Panel Paper: Do Housing Vouchers Break the Link Between Poverty and Poor Schools?

Thursday, November 8, 2012 : 3:00 PM
Pratt A (Sheraton Baltimore City Center Hotel)

*Names in bold indicate Presenter

Ingrid Gould Ellen, Keren Horn and Amy Schwartz, New York University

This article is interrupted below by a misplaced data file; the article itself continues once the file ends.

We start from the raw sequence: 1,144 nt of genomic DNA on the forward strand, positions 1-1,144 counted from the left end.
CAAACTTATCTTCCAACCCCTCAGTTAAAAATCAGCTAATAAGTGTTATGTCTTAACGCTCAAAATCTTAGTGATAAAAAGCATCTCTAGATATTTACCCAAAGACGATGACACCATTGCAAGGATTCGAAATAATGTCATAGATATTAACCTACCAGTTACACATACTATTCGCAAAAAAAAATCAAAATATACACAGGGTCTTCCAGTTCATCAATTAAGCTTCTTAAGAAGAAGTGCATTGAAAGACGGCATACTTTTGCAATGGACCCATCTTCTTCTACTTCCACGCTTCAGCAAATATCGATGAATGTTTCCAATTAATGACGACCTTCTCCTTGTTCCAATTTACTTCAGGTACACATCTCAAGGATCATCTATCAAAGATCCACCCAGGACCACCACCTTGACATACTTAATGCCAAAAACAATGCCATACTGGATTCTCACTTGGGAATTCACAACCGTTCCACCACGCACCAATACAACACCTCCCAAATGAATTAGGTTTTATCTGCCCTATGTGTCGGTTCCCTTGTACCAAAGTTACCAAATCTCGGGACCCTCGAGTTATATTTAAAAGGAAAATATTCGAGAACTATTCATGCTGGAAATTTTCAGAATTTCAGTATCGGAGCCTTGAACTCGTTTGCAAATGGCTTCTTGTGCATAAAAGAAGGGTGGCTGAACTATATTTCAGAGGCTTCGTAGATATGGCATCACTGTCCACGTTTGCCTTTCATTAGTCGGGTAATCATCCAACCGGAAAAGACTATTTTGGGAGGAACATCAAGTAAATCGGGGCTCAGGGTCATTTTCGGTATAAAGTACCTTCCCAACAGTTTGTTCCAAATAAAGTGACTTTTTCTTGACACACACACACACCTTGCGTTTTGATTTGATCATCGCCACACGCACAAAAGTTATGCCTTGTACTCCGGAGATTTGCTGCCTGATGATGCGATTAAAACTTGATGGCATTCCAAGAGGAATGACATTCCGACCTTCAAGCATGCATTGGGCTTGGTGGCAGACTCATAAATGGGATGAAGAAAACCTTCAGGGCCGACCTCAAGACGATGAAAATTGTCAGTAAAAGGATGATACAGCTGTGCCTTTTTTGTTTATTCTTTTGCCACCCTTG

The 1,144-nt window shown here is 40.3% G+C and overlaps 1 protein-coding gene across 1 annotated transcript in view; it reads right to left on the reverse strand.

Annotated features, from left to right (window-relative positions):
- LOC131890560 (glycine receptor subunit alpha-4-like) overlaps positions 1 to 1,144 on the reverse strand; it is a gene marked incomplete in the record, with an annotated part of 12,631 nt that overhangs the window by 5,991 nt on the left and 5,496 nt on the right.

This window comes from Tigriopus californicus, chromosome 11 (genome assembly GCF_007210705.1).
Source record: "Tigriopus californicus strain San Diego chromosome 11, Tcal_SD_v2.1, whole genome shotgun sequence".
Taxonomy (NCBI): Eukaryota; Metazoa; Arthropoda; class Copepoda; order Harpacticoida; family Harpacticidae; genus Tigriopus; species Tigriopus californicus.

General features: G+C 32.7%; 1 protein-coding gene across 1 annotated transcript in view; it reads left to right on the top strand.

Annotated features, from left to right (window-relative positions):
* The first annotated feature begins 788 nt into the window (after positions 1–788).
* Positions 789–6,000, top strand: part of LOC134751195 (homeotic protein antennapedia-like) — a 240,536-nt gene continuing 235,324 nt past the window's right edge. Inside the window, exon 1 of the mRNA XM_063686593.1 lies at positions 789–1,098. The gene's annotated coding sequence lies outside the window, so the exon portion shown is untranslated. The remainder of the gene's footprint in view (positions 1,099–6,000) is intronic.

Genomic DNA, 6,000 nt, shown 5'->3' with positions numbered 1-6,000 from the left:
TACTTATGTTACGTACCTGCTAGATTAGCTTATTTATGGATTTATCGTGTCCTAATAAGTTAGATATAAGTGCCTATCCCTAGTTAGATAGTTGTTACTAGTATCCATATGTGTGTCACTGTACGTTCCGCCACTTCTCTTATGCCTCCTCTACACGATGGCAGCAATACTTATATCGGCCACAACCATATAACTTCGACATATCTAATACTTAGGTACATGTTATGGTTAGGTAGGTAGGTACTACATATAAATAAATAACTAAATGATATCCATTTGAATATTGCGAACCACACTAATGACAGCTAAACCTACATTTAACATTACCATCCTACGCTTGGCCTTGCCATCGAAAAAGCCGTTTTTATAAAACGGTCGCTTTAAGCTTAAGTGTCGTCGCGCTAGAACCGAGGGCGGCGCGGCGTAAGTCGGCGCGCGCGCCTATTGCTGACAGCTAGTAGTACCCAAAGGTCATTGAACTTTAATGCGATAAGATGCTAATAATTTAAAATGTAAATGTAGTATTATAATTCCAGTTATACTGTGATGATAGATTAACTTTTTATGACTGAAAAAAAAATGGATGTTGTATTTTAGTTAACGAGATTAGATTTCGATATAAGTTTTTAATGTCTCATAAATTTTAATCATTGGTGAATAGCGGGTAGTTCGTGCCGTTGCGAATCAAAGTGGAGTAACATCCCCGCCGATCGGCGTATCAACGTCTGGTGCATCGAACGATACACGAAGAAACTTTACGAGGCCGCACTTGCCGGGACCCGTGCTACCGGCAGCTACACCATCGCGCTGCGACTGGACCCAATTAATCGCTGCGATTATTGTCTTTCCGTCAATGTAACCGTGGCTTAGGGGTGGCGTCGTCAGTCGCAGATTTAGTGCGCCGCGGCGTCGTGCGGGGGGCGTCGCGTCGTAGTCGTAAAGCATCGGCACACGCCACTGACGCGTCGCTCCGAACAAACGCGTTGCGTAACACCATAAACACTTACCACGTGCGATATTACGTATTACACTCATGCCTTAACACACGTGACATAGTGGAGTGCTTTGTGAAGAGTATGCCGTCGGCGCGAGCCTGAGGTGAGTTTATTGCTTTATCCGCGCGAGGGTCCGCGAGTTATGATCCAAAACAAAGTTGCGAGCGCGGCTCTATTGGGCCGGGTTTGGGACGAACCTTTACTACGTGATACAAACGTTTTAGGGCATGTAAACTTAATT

The housing voucher program was created, in part, to help low income households reach a broader range of neighborhoods and schools.  Rather than concentrating low income households in poor neighborhoods, as has been the case historically with Public Housing, housing vouchers allow families to choose where they want to utilize the subsidy, and therefore may enable low income families to find neighborhoods with better performing schools.  The hope is that better schools and neighborhoods will ultimately lead to improved educational outcomes for children, potentially providing a pathway out of poverty.  In this project we explore whether low income households use housing vouchers in neighborhoods with higher performing schools.  Unlike previous experimental work, which has focused on a small sample of housing voucher holders, we take a broad, national look at this question.  First we examine whether children of voucher holders live near better schools than do other low income households.  Relying on the internal HUD Assisted Households database, we link each housing voucher holder to the closest elementary school within its school district, through point-to-point distance measurement.  We focus on elementary schools, as households are typically able to send children to their zoned elementary school, whereas they can often choose from a wider range of public middle and high schools, particularly in urban school districts.  We compare the quality of the schools that housing voucher holders are likely to attend to the quality of those accessible to other households receiving place based housing subsidies and other similar households within the same state or metropolitan area.  These comparisons provide us with some sense of the schools that children might have attended absent HUD assistance.  To further test whether housing vouchers have the potential to break the link between poverty and poor schools, we examine whether metropolitan areas where housing vouchers have greater penetration also exhibit a weaker link between poverty and low performing schools.